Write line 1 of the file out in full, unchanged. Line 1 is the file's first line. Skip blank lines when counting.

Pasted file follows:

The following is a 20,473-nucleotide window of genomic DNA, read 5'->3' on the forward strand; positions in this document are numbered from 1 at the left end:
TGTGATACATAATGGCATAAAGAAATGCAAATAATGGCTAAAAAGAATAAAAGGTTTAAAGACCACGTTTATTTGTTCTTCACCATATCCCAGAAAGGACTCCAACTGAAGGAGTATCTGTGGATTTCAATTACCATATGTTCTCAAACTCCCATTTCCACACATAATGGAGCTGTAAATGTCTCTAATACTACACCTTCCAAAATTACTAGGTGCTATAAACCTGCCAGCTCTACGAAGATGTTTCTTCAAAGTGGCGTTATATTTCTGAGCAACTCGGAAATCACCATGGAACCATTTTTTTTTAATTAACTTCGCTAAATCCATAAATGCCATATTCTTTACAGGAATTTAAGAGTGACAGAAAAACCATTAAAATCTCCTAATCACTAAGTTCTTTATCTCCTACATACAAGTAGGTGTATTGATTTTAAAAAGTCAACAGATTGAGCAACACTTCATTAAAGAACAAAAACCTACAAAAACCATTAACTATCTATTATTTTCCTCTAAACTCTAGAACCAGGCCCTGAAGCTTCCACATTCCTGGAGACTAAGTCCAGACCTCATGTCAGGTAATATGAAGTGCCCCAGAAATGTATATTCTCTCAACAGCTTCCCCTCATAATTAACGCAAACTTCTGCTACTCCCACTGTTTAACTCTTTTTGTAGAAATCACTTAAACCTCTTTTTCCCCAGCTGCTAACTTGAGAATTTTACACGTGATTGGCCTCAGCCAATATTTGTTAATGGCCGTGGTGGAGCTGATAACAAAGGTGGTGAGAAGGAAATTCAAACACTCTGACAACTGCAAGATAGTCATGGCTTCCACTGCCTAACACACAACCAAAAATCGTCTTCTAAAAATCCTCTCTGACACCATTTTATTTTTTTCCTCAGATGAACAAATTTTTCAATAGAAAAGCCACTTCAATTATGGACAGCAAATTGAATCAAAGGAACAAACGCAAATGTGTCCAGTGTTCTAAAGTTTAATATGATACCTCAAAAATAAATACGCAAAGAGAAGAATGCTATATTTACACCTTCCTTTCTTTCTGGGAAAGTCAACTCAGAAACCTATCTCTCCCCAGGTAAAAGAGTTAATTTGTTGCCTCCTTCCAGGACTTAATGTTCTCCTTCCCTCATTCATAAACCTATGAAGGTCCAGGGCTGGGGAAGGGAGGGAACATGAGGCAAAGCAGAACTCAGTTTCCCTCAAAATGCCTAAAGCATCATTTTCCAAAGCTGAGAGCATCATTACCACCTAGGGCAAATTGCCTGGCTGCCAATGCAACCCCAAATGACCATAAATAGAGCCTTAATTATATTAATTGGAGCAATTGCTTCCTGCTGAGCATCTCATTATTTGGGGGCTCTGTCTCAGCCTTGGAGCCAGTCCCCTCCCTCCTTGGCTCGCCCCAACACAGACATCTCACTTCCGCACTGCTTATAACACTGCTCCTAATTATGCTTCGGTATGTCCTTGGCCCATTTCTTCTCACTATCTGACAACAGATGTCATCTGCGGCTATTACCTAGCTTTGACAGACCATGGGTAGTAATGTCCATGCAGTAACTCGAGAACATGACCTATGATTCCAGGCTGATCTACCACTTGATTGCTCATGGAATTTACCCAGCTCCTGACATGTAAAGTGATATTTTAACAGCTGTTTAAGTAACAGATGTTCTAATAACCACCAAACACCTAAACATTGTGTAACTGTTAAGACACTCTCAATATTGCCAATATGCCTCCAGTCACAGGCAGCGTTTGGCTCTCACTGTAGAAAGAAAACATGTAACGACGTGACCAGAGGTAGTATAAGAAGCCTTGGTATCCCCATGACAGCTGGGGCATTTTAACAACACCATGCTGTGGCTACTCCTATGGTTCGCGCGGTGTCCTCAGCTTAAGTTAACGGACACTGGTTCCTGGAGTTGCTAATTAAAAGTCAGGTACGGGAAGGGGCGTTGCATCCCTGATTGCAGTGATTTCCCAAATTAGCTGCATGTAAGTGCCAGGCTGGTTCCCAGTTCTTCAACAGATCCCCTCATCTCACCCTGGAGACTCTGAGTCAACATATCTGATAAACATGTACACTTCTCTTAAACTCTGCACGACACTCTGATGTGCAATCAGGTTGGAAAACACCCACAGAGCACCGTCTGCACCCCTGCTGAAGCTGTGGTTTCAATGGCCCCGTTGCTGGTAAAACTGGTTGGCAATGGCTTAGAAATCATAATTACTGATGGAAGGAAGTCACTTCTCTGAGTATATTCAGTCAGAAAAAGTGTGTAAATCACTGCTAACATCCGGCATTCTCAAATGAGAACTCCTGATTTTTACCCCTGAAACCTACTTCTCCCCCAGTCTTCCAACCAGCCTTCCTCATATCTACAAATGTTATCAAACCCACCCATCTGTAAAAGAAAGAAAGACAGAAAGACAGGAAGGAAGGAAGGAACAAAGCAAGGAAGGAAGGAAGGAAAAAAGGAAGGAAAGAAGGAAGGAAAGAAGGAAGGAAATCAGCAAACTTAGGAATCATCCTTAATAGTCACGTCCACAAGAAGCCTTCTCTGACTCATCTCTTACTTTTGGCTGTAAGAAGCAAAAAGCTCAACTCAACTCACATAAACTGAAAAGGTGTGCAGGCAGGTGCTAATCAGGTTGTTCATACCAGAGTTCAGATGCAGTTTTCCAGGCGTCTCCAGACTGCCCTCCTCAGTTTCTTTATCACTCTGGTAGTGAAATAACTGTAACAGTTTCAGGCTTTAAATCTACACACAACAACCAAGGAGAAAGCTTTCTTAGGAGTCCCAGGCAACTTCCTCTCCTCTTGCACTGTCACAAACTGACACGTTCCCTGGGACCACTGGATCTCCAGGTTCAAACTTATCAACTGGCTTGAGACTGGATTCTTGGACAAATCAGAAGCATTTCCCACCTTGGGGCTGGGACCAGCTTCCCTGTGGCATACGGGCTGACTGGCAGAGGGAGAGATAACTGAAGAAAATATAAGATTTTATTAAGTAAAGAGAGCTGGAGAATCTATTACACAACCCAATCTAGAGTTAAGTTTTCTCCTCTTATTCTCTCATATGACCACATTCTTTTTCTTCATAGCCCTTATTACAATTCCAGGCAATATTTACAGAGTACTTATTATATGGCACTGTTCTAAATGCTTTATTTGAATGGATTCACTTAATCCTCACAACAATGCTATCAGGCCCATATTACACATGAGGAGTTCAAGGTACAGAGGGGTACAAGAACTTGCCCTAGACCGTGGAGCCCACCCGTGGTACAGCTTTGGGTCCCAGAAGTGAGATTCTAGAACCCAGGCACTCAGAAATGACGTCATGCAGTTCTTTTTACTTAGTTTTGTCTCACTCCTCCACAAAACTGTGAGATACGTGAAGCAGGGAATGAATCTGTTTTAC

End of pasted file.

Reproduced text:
The following is a 20,473-nucleotide window of genomic DNA, read 5'->3' on the forward strand; positions in this document are numbered from 1 at the left end: